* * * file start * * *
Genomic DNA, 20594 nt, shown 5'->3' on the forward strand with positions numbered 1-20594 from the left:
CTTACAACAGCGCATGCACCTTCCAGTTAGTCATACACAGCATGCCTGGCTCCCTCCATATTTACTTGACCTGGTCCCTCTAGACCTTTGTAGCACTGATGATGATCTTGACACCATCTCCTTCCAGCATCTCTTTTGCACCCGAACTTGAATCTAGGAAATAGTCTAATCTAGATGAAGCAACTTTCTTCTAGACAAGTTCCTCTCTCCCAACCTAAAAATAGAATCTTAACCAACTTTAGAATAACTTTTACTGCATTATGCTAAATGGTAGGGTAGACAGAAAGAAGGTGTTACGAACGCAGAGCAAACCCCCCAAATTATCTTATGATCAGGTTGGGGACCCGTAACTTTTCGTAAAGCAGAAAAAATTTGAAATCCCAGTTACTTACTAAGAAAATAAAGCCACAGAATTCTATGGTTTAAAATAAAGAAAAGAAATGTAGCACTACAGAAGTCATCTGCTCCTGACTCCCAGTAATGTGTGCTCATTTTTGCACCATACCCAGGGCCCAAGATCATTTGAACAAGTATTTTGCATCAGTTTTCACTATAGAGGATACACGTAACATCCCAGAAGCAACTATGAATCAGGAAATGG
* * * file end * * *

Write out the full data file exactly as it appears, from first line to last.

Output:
Genomic DNA, 20594 nt, shown 5'->3' on the forward strand with positions numbered 1-20594 from the left:
CTTACAACAGCGCATGCACCTTCCAGTTAGTCATACACAGCATGCCTGGCTCCCTCCATATTTACTTGACCTGGTCCCTCTAGACCTTTGTAGCACTGATGATGATCTTGACACCATCTCCTTCCAGCATCTCTTTTGCACCCGAACTTGAATCTAGGAAATAGTCTAATCTAGATGAAGCAACTTTCTTCTAGACAAGTTCCTCTCTCCCAACCTAAAAATAGAATCTTAACCAACTTTAGAATAACTTTTACTGCATTATGCTAAATGGTAGGGTAGACAGAAAGAAGGTGTTACGAACGCAGAGCAAACCCCCCAAATTATCTTATGATCAGGTTGGGGACCCGTAACTTTTCGTAAAGCAGAAAAAATTTGAAATCCCAGTTACTTACTAAGAAAATAAAGCCACAGAATTCTATGGTTTAAAATAAAGAAAAGAAATGTAGCACTACAGAAGTCATCTGCTCCTGACTCCCAGTAATGTGTGCTCATTTTTGCACCATACCCAGGGCCCAAGATCATTTGAACAAGTATTTTGCATCAGTTTTCACTATAGAGGATACACGTAACATCCCAGAAGCAACTATGAATCAGGAAATGG